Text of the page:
Evolution of Medical Device Regulation
Why Regulate Medical Devices?
Free Movement of Goods
"A medical device can be any instrument, apparatus, implement, machine, appliance, implant, reagent for in vitro use, software, material or other similar or related article, intended by the manufacturer to be used, alone or in combination for a medical purpose."
With over two million medical devices available today, belonging to thousands of types, the need to ensure that they are reliable, safe, and affordable is obvious.
Medical devices are primarily the brainchildren of engineers, in comparison to pharmaceuticals derived from chemical specialists' work. Moreover, the segment to which either of these goods is marketed is quite different, the risks involved, and the methods used to evaluate the efficacy and effectiveness of the item in question.
Medical devices range from infusion pumps and drug-eluting stents to implants and pacemakers.
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Evolution of Medical Device Regulation
The earliest form of medical device control may have been a simple inspection and testing of medical equipment produced by the UK industries in a hasty takeover from foreign manufacturers, during the war, because of the non-feasibility of further such imports in that situation. However, as medical devices really took off, becoming ever more sophisticated and widely available, the need for manufacturing and product standards was recognized, and specialists were recruited.
This led to the emergence of a whole regulatory system and a post-marketing surveillance strategy. A voluntary quality assurance system was also set up to improve design and production. In addition, inspections were introduced to ensure compliance. Later, formal medical device evaluation programs were set up. Still, later, unified statutory systems came into being for the whole European Union.
Similar regulatory oversight is exercised in the USA by the Food and Drugs Administration (FDA). Many regulatory bodies use a tiered approach based on the degree of risk associated with the use of each and the chances for user and manufacturer error. This is because the highest level of regulation is neither necessary nor possible with the lowest-risk category of medical devices.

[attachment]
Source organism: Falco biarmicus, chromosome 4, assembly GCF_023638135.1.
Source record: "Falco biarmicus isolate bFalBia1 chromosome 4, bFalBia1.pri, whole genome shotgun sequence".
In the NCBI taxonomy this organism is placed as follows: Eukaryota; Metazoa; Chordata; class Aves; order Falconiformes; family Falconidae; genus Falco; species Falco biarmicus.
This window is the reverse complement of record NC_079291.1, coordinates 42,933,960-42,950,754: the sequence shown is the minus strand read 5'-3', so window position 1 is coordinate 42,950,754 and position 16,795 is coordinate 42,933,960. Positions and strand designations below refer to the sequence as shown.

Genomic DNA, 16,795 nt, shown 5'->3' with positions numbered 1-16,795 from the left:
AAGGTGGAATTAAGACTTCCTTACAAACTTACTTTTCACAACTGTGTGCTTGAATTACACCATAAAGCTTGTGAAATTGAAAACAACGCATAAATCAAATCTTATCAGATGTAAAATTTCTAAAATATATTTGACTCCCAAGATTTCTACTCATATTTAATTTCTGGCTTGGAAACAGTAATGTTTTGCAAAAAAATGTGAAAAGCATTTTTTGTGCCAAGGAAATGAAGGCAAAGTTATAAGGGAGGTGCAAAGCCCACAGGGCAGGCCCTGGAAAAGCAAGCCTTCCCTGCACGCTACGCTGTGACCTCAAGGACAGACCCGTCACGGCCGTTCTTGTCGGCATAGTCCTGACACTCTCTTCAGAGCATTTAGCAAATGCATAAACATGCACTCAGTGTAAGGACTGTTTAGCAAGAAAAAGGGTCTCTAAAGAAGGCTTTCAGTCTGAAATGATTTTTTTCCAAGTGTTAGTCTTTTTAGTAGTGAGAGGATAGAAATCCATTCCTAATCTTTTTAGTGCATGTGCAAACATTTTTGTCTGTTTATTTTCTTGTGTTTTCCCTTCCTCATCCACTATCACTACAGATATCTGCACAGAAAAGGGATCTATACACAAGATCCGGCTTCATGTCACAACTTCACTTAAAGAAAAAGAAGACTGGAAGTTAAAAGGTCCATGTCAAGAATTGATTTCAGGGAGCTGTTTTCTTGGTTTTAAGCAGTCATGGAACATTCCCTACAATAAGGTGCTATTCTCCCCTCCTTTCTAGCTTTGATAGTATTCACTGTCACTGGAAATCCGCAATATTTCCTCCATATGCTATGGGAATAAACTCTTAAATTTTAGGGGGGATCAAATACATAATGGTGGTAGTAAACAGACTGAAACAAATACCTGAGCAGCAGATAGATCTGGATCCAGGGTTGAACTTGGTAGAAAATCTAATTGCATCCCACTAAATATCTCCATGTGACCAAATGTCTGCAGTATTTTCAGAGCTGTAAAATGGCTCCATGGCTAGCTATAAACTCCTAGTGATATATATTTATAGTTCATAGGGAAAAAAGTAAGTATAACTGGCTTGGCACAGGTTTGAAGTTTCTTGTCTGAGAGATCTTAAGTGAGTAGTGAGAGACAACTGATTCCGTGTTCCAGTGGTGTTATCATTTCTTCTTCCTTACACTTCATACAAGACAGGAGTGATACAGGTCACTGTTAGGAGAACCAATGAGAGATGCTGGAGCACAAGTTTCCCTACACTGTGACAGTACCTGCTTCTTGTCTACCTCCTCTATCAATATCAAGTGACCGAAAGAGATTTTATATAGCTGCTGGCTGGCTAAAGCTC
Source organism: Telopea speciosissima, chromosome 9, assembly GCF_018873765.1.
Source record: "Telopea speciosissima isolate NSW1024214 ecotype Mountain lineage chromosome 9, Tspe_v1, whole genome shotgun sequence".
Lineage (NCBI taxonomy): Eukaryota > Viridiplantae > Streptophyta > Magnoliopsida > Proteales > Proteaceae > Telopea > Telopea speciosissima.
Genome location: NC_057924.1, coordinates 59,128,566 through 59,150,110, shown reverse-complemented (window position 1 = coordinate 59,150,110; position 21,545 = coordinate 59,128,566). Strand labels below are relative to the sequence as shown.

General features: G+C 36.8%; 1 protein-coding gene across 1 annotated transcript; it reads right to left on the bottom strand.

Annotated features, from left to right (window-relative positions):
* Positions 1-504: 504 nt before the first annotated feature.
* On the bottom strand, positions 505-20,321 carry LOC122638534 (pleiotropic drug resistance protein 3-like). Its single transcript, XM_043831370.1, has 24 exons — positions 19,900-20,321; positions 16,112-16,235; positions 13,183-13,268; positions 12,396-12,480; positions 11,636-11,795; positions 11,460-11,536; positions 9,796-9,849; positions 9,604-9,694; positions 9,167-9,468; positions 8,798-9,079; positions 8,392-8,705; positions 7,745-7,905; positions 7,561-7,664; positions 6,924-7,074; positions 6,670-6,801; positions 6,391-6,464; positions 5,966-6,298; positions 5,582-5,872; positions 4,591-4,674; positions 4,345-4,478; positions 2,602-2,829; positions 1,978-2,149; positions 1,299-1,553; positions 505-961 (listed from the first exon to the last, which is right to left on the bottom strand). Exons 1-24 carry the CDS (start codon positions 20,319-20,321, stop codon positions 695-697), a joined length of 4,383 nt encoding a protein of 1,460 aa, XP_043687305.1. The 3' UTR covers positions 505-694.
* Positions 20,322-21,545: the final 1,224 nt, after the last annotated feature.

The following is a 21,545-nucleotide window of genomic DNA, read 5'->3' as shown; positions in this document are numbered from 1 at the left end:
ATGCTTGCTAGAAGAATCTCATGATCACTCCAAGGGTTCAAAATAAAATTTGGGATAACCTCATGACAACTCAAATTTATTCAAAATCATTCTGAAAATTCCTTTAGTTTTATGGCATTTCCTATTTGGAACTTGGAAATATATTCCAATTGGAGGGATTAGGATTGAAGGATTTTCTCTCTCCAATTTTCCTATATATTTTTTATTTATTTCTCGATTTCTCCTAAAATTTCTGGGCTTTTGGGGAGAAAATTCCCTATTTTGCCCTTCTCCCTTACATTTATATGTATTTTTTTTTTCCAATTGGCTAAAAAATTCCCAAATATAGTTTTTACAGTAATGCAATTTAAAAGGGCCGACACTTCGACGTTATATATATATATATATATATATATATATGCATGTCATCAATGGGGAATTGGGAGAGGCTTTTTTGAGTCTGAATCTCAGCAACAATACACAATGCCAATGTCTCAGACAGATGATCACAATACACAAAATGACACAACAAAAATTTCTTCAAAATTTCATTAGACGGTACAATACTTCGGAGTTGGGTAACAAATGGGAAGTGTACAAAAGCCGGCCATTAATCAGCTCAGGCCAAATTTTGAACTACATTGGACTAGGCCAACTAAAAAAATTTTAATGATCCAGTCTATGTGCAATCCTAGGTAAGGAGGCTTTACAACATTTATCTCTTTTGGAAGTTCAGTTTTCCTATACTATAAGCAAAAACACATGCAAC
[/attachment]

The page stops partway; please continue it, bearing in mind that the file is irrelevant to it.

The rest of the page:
Why Regulate Medical Devices?
Medical devices help diagnose, treat or monitor individuals with potential disease states. To do so, they must fulfill the purpose for which they were designed, be robust and avoid harm to the patient and operator. Several studies have noted that with the global marketing of medical devices, more and more adverse events are being reported, including severe and fatal events.
In fact, in just ten years, in the USA, with its strict and extensive regulatory system, there have been well over 1.5 million injuries and over 80,000 deaths. One glaring example of poorly regulated medical devices was the high-pressure marketing of vaginal mesh, which led to severe pain, bleeding, and other serious side effects following its use in vaginopexy. After being introduced in 2002, it took almost two decades for the FDA to withdraw its approval.
Regulation aims to ensure that medical devices become safer, of better quality, and have a better design. Of course, regulation involves increased manufacturers' costs regarding development costs, production processes, and services. This will push up prices for healthcare providers and patients, restricting device sales and stifling innovation.